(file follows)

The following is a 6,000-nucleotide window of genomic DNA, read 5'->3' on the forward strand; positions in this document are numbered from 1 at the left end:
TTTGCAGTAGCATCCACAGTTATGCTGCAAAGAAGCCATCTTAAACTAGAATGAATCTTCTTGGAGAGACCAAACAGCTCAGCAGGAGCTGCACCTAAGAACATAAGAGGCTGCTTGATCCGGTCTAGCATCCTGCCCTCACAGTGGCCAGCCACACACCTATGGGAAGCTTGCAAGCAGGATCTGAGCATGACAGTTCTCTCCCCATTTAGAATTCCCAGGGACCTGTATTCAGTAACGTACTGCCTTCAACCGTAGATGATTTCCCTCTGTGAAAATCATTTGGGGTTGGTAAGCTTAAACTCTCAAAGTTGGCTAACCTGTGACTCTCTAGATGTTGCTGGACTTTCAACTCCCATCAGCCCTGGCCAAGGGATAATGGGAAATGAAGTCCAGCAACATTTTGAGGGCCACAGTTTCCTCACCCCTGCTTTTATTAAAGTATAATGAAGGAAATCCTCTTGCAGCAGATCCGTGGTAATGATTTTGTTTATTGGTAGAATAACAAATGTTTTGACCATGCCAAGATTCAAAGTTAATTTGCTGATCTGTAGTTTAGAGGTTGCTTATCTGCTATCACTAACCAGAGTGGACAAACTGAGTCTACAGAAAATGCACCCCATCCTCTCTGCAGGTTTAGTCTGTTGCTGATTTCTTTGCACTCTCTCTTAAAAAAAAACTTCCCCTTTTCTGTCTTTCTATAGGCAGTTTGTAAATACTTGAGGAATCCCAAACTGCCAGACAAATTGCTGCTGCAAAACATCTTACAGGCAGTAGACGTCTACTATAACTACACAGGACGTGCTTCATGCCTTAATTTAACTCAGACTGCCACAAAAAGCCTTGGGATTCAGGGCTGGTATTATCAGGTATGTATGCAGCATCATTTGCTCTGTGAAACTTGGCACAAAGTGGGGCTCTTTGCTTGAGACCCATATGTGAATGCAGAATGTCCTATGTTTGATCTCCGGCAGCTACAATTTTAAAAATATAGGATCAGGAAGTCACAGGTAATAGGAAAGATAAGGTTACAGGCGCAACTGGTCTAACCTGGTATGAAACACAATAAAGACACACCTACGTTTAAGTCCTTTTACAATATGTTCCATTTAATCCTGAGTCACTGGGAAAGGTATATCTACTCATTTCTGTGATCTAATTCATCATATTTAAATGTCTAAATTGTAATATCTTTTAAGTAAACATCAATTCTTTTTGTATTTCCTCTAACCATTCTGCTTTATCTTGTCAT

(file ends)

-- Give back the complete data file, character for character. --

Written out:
The following is a 6,000-nucleotide window of genomic DNA, read 5'->3' on the forward strand; positions in this document are numbered from 1 at the left end:
TTTGCAGTAGCATCCACAGTTATGCTGCAAAGAAGCCATCTTAAACTAGAATGAATCTTCTTGGAGAGACCAAACAGCTCAGCAGGAGCTGCACCTAAGAACATAAGAGGCTGCTTGATCCGGTCTAGCATCCTGCCCTCACAGTGGCCAGCCACACACCTATGGGAAGCTTGCAAGCAGGATCTGAGCATGACAGTTCTCTCCCCATTTAGAATTCCCAGGGACCTGTATTCAGTAACGTACTGCCTTCAACCGTAGATGATTTCCCTCTGTGAAAATCATTTGGGGTTGGTAAGCTTAAACTCTCAAAGTTGGCTAACCTGTGACTCTCTAGATGTTGCTGGACTTTCAACTCCCATCAGCCCTGGCCAAGGGATAATGGGAAATGAAGTCCAGCAACATTTTGAGGGCCACAGTTTCCTCACCCCTGCTTTTATTAAAGTATAATGAAGGAAATCCTCTTGCAGCAGATCCGTGGTAATGATTTTGTTTATTGGTAGAATAACAAATGTTTTGACCATGCCAAGATTCAAAGTTAATTTGCTGATCTGTAGTTTAGAGGTTGCTTATCTGCTATCACTAACCAGAGTGGACAAACTGAGTCTACAGAAAATGCACCCCATCCTCTCTGCAGGTTTAGTCTGTTGCTGATTTCTTTGCACTCTCTCTTAAAAAAAAACTTCCCCTTTTCTGTCTTTCTATAGGCAGTTTGTAAATACTTGAGGAATCCCAAACTGCCAGACAAATTGCTGCTGCAAAACATCTTACAGGCAGTAGACGTCTACTATAACTACACAGGACGTGCTTCATGCCTTAATTTAACTCAGACTGCCACAAAAAGCCTTGGGATTCAGGGCTGGTATTATCAGGTATGTATGCAGCATCATTTGCTCTGTGAAACTTGGCACAAAGTGGGGCTCTTTGCTTGAGACCCATATGTGAATGCAGAATGTCCTATGTTTGATCTCCGGCAGCTACAATTTTAAAAATATAGGATCAGGAAGTCACAGGTAATAGGAAAGATAAGGTTACAGGCGCAACTGGTCTAACCTGGTATGAAACACAATAAAGACACACCTACGTTTAAGTCCTTTTACAATATGTTCCATTTAATCCTGAGTCACTGGGAAAGGTATATCTACTCATTTCTGTGATCTAATTCATCATATTTAAATGTCTAAATTGTAATATCTTTTAAGTAAACATCAATTCTTTTTGTATTTCCTCTAACCATTCTGCTTTATCTTGTCAT